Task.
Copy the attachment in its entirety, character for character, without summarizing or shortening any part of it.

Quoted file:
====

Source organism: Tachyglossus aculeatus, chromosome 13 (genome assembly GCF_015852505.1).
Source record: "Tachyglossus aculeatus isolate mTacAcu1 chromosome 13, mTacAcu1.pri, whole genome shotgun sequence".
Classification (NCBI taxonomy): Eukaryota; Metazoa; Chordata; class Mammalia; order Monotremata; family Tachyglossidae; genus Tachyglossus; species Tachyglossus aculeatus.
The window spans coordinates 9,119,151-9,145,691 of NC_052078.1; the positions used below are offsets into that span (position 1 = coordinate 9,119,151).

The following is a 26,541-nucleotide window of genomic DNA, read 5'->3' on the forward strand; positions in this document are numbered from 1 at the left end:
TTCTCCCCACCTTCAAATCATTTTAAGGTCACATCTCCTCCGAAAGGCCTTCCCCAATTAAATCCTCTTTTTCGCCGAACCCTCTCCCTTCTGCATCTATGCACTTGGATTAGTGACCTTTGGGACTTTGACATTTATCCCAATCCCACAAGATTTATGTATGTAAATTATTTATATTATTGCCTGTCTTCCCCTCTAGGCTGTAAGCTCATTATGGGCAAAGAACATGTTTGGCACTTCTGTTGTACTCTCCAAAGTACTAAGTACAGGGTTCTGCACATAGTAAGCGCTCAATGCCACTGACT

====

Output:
Source organism: Tachyglossus aculeatus, chromosome 13 (genome assembly GCF_015852505.1).
Source record: "Tachyglossus aculeatus isolate mTacAcu1 chromosome 13, mTacAcu1.pri, whole genome shotgun sequence".
Classification (NCBI taxonomy): Eukaryota; Metazoa; Chordata; class Mammalia; order Monotremata; family Tachyglossidae; genus Tachyglossus; species Tachyglossus aculeatus.
The window spans coordinates 9,119,151-9,145,691 of NC_052078.1; the positions used below are offsets into that span (position 1 = coordinate 9,119,151).

The following is a 26,541-nucleotide window of genomic DNA, read 5'->3' on the forward strand; positions in this document are numbered from 1 at the left end:
TTCTCCCCACCTTCAAATCATTTTAAGGTCACATCTCCTCCGAAAGGCCTTCCCCAATTAAATCCTCTTTTTCGCCGAACCCTCTCCCTTCTGCATCTATGCACTTGGATTAGTGACCTTTGGGACTTTGACATTTATCCCAATCCCACAAGATTTATGTATGTAAATTATTTATATTATTGCCTGTCTTCCCCTCTAGGCTGTAAGCTCATTATGGGCAAAGAACATGTTTGGCACTTCTGTTGTACTCTCCAAAGTACTAAGTACAGGGTTCTGCACATAGTAAGCGCTCAATGCCACTGACT